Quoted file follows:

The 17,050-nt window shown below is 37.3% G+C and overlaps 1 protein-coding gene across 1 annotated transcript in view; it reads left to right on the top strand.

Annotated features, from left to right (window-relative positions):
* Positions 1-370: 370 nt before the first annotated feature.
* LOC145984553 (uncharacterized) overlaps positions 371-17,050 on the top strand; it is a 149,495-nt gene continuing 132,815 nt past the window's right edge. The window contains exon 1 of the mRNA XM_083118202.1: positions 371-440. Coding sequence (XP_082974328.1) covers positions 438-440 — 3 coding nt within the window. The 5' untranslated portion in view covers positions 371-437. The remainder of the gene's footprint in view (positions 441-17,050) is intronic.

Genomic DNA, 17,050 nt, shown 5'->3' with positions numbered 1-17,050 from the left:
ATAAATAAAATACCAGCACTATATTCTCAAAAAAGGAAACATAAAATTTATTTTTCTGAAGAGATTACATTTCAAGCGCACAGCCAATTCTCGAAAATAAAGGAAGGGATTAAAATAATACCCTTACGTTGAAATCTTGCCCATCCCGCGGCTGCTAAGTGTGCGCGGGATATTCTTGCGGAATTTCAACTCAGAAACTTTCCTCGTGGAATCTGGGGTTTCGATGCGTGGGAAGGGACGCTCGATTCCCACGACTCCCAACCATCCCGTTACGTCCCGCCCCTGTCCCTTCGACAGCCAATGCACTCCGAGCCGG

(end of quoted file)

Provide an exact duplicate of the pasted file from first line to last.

The 17,050-nt window shown below is 37.3% G+C and overlaps 1 protein-coding gene across 1 annotated transcript in view; it reads left to right on the top strand.

Annotated features, from left to right (window-relative positions):
* Positions 1-370: 370 nt before the first annotated feature.
* LOC145984553 (uncharacterized) overlaps positions 371-17,050 on the top strand; it is a 149,495-nt gene continuing 132,815 nt past the window's right edge. The window contains exon 1 of the mRNA XM_083118202.1: positions 371-440. Coding sequence (XP_082974328.1) covers positions 438-440 — 3 coding nt within the window. The 5' untranslated portion in view covers positions 371-437. The remainder of the gene's footprint in view (positions 441-17,050) is intronic.

Genomic DNA, 17,050 nt, shown 5'->3' with positions numbered 1-17,050 from the left:
ATAAATAAAATACCAGCACTATATTCTCAAAAAAGGAAACATAAAATTTATTTTTCTGAAGAGATTACATTTCAAGCGCACAGCCAATTCTCGAAAATAAAGGAAGGGATTAAAATAATACCCTTACGTTGAAATCTTGCCCATCCCGCGGCTGCTAAGTGTGCGCGGGATATTCTTGCGGAATTTCAACTCAGAAACTTTCCTCGTGGAATCTGGGGTTTCGATGCGTGGGAAGGGACGCTCGATTCCCACGACTCCCAACCATCCCGTTACGTCCCGCCCCTGTCCCTTCGACAGCCAATGCACTCCGAGCCGG